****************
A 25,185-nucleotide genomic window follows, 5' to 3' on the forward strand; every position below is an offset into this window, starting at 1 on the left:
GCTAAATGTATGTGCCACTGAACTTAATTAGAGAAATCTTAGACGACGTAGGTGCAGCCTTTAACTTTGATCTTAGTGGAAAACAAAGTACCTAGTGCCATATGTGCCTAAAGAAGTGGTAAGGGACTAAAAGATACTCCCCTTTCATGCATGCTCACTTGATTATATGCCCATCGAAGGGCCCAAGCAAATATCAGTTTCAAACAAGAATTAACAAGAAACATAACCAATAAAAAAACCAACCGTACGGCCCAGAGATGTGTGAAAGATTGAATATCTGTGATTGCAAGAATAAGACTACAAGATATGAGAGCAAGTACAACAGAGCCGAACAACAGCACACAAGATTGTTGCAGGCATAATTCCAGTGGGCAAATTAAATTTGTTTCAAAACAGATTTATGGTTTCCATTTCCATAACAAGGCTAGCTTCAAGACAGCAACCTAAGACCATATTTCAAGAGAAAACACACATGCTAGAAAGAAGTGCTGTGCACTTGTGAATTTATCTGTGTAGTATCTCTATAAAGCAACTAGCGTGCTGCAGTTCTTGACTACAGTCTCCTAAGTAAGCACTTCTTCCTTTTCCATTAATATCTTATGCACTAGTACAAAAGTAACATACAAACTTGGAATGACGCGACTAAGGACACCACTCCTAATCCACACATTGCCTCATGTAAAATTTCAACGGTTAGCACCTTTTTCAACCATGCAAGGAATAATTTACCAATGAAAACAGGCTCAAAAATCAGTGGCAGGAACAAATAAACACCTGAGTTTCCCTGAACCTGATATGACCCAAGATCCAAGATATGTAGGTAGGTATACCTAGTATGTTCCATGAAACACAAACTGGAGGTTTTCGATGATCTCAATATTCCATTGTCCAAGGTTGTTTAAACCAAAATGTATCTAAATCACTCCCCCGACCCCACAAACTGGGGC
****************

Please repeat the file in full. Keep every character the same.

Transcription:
A 25,185-nucleotide genomic window follows, 5' to 3' on the forward strand; every position below is an offset into this window, starting at 1 on the left:
GCTAAATGTATGTGCCACTGAACTTAATTAGAGAAATCTTAGACGACGTAGGTGCAGCCTTTAACTTTGATCTTAGTGGAAAACAAAGTACCTAGTGCCATATGTGCCTAAAGAAGTGGTAAGGGACTAAAAGATACTCCCCTTTCATGCATGCTCACTTGATTATATGCCCATCGAAGGGCCCAAGCAAATATCAGTTTCAAACAAGAATTAACAAGAAACATAACCAATAAAAAAACCAACCGTACGGCCCAGAGATGTGTGAAAGATTGAATATCTGTGATTGCAAGAATAAGACTACAAGATATGAGAGCAAGTACAACAGAGCCGAACAACAGCACACAAGATTGTTGCAGGCATAATTCCAGTGGGCAAATTAAATTTGTTTCAAAACAGATTTATGGTTTCCATTTCCATAACAAGGCTAGCTTCAAGACAGCAACCTAAGACCATATTTCAAGAGAAAACACACATGCTAGAAAGAAGTGCTGTGCACTTGTGAATTTATCTGTGTAGTATCTCTATAAAGCAACTAGCGTGCTGCAGTTCTTGACTACAGTCTCCTAAGTAAGCACTTCTTCCTTTTCCATTAATATCTTATGCACTAGTACAAAAGTAACATACAAACTTGGAATGACGCGACTAAGGACACCACTCCTAATCCACACATTGCCTCATGTAAAATTTCAACGGTTAGCACCTTTTTCAACCATGCAAGGAATAATTTACCAATGAAAACAGGCTCAAAAATCAGTGGCAGGAACAAATAAACACCTGAGTTTCCCTGAACCTGATATGACCCAAGATCCAAGATATGTAGGTAGGTATACCTAGTATGTTCCATGAAACACAAACTGGAGGTTTTCGATGATCTCAATATTCCATTGTCCAAGGTTGTTTAAACCAAAATGTATCTAAATCACTCCCCCGACCCCACAAACTGGGGC